You’ve got your suit, you’ve found your jeans, there’s a classic shirt or two in your virtual closet, and you’ve got three jacket demos, four of boots and shoes, and ten of hair (because c’mon, that’s a tough one to get right) ready to go through. Your capsule wardrobe is almost done, and you’re all Deadwool-ed and Cold Ash-ed out. For most blokes shopping IRL is trial enough, but in virtual it can be a royal pain in the proverbial, even if you have the assistance of a more seasoned shopper helping you out.
But once your wardrobe is done, are you done? Nah, not quite. Let’s look at how you can go from well put-together to absolutely bloody knock-out.
1. Accessorise (but don’t overdo it)
A classic watch peeking out from beneath a shirt cuff. A long necklace that perfectly fits the deep v-neck of an open shirt. A couple of rings. An elegant brooch pinned to the lapel of a suit. A thong bracelet and/or necklace with beachwear. Or even ears full of piercings.
Accessories can really make an outfit when used in moderation. And moderation is your keyword here. Think you’ve accessorised enough? Now take a virtual step back, look at yourself, and consider removing one accessory. Would it ruin the outfit to do that, or improve it? Getting the balance just right can be a tricky beast, especially if you’re new to accessorising, but a good rule of thumb for things like jewellery is to mentally divide up your avatar into sections and see how many of them contain adornments. If you’ve got earrings, face piercings, three layered necklaces, a bracelet and watch combo, plus fistfuls of rings all going on at the same time, then – unless you’re aiming for what I once dubbed taking ‘less is more’, setting fire to it, and then defenestrating it – you might want to consider toning it down juuuust a tad.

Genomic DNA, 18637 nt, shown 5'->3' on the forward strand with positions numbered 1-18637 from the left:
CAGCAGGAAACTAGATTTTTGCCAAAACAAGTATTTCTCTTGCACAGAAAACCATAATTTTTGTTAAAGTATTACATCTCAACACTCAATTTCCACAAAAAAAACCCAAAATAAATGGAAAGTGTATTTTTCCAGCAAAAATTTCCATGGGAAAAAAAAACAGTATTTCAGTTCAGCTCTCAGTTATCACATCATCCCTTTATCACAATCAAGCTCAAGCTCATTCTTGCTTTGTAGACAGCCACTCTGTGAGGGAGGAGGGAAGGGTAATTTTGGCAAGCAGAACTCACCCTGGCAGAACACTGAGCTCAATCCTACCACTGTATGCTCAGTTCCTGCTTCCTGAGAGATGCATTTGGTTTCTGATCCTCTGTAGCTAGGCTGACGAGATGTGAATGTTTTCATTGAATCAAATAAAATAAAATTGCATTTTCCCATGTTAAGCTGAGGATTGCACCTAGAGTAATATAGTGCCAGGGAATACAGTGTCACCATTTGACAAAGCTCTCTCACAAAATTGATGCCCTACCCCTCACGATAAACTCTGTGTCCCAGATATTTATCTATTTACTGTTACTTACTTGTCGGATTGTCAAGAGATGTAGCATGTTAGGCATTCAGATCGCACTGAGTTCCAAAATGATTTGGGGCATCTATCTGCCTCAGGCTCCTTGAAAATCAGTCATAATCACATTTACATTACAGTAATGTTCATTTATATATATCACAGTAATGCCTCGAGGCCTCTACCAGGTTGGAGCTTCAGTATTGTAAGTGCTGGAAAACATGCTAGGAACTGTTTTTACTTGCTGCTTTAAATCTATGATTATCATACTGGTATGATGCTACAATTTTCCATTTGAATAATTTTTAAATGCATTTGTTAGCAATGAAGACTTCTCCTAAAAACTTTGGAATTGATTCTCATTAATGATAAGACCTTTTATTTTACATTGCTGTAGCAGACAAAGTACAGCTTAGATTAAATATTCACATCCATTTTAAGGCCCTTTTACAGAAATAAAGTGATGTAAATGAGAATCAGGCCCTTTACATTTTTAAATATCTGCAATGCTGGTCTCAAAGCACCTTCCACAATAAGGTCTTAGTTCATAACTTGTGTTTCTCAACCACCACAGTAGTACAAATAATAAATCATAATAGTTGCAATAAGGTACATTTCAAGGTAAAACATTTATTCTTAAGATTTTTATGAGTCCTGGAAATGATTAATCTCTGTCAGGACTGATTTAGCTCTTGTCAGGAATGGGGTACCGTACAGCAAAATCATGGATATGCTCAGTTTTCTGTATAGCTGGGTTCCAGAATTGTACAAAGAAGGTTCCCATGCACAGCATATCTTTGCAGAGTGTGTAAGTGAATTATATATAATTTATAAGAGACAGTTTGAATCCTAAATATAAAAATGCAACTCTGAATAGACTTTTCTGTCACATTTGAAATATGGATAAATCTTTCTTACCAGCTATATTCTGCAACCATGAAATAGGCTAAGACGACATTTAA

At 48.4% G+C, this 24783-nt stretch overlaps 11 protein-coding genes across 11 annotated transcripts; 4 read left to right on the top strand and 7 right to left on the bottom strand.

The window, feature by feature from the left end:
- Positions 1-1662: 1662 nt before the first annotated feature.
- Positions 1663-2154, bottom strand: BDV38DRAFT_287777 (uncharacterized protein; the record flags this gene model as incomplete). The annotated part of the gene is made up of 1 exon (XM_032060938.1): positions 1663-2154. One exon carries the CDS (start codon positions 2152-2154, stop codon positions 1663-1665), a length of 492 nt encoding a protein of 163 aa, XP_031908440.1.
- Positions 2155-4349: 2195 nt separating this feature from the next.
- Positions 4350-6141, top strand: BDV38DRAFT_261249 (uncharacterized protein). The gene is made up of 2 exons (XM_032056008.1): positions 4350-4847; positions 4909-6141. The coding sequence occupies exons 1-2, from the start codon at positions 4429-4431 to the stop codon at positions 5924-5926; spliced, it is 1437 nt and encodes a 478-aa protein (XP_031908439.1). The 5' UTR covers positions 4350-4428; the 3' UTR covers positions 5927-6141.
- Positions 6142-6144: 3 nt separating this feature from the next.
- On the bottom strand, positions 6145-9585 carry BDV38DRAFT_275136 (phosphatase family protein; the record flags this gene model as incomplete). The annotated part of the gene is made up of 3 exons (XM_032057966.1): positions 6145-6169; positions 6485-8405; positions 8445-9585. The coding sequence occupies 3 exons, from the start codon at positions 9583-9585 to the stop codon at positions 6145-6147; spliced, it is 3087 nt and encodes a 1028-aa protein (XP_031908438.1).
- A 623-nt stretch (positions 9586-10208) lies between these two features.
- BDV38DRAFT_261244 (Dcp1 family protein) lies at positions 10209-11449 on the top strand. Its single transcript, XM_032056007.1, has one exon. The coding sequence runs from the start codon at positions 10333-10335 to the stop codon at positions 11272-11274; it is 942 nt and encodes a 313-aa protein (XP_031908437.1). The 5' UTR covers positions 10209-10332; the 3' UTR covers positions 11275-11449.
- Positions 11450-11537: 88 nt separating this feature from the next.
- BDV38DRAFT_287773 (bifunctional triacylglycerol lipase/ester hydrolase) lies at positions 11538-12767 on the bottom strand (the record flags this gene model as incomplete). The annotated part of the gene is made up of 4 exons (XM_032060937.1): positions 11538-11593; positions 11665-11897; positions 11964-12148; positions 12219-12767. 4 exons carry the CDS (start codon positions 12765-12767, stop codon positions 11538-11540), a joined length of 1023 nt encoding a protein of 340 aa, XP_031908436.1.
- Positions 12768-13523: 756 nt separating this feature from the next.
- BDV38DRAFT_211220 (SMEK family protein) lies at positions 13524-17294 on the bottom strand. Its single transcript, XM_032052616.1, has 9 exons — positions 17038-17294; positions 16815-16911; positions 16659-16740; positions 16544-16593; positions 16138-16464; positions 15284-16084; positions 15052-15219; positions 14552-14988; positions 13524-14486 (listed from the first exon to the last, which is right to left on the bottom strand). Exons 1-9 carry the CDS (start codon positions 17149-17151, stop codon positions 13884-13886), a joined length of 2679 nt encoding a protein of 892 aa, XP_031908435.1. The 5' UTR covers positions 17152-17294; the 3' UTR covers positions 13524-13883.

Heavily tattooed? Watch out for ‘busyness’. If you want to wear a necklace or bracelet, pick one that is simple and will stand out against your tatts. A single chunky curb chain will show up better against a detailed tattoo than something more delicate. Better still, if you’re wearing any other jewellery about your person, why not let the tatts stand alone?
If you want to really take it to the next level, keep an eye out the next time you’re dragged around the weekend sales by your significant other. See those ornate dangly women’s earrings for L$50? With a new attachment point and a couple of minutes of position editing, one of those could be the perfect lapel accessory to ascend your new Ascend suit into the stratosphere.
Earrings as brooches? Have you gone stark, raving bonkers, Skell?
Maybe, but I never laid claim to sanity in the first place, and I do love a good cheap sartorial accent. Maybe it’s time to look at things a bit differently, eh?
2. Take the time to make it fit
Mesh can be a minefield. You’ve tip-toed around the vagaries of Gianni/Jake/Legacy/Slink/Aesthetic/Lelutka/Catwa/JustGiveMeOneBloodySizeThatFitsDamnIt, you’ve wrestled with manual body HUD alphas, auto alphas, and BoM/system alphas (do not get me started on BoM; I’ve already written scads on the subject, and I’m sure there will be scads more to come…), and you’re finally suited and booted to your satisfaction.
It’s a shame that the sideburns of your hair have decided to mate with your cheekbones, and your neck is chomping on your necklace every time your AO makes you step to the left (to the left).